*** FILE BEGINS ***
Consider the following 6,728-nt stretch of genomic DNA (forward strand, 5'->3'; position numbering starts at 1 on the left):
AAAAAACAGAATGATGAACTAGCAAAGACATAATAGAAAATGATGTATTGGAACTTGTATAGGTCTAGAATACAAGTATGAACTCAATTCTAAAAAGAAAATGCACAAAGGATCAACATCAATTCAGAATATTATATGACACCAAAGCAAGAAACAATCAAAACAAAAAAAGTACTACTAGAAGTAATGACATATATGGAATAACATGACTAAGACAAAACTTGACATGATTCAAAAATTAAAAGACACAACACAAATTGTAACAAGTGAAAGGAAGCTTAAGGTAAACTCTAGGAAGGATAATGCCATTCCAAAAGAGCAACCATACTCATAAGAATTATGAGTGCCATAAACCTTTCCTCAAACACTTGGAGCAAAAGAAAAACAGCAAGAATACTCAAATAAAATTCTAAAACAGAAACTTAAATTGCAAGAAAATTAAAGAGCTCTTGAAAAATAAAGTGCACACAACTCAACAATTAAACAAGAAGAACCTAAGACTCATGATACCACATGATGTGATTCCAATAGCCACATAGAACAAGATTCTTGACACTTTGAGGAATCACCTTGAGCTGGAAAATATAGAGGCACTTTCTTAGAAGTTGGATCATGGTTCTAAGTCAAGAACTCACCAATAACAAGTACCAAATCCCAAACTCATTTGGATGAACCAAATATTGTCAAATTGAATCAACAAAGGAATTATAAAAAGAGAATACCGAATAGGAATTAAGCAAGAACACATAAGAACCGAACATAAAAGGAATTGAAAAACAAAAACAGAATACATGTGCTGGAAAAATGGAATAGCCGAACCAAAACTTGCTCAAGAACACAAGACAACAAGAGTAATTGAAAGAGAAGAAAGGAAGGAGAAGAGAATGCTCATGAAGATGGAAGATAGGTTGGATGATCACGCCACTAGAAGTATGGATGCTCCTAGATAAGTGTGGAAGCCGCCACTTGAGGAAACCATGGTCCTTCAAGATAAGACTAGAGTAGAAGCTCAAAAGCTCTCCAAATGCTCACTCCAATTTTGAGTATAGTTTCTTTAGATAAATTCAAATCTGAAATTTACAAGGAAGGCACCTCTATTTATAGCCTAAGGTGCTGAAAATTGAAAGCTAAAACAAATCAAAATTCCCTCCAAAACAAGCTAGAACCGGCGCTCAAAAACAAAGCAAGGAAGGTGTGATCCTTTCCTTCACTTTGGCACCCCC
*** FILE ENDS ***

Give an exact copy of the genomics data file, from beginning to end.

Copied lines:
Consider the following 6,728-nt stretch of genomic DNA (forward strand, 5'->3'; position numbering starts at 1 on the left):
AAAAAACAGAATGATGAACTAGCAAAGACATAATAGAAAATGATGTATTGGAACTTGTATAGGTCTAGAATACAAGTATGAACTCAATTCTAAAAAGAAAATGCACAAAGGATCAACATCAATTCAGAATATTATATGACACCAAAGCAAGAAACAATCAAAACAAAAAAAGTACTACTAGAAGTAATGACATATATGGAATAACATGACTAAGACAAAACTTGACATGATTCAAAAATTAAAAGACACAACACAAATTGTAACAAGTGAAAGGAAGCTTAAGGTAAACTCTAGGAAGGATAATGCCATTCCAAAAGAGCAACCATACTCATAAGAATTATGAGTGCCATAAACCTTTCCTCAAACACTTGGAGCAAAAGAAAAACAGCAAGAATACTCAAATAAAATTCTAAAACAGAAACTTAAATTGCAAGAAAATTAAAGAGCTCTTGAAAAATAAAGTGCACACAACTCAACAATTAAACAAGAAGAACCTAAGACTCATGATACCACATGATGTGATTCCAATAGCCACATAGAACAAGATTCTTGACACTTTGAGGAATCACCTTGAGCTGGAAAATATAGAGGCACTTTCTTAGAAGTTGGATCATGGTTCTAAGTCAAGAACTCACCAATAACAAGTACCAAATCCCAAACTCATTTGGATGAACCAAATATTGTCAAATTGAATCAACAAAGGAATTATAAAAAGAGAATACCGAATAGGAATTAAGCAAGAACACATAAGAACCGAACATAAAAGGAATTGAAAAACAAAAACAGAATACATGTGCTGGAAAAATGGAATAGCCGAACCAAAACTTGCTCAAGAACACAAGACAACAAGAGTAATTGAAAGAGAAGAAAGGAAGGAGAAGAGAATGCTCATGAAGATGGAAGATAGGTTGGATGATCACGCCACTAGAAGTATGGATGCTCCTAGATAAGTGTGGAAGCCGCCACTTGAGGAAACCATGGTCCTTCAAGATAAGACTAGAGTAGAAGCTCAAAAGCTCTCCAAATGCTCACTCCAATTTTGAGTATAGTTTCTTTAGATAAATTCAAATCTGAAATTTACAAGGAAGGCACCTCTATTTATAGCCTAAGGTGCTGAAAATTGAAAGCTAAAACAAATCAAAATTCCCTCCAAAACAAGCTAGAACCGGCGCTCAAAAACAAAGCAAGGAAGGTGTGATCCTTTCCTTCACTTTGGCACCCCC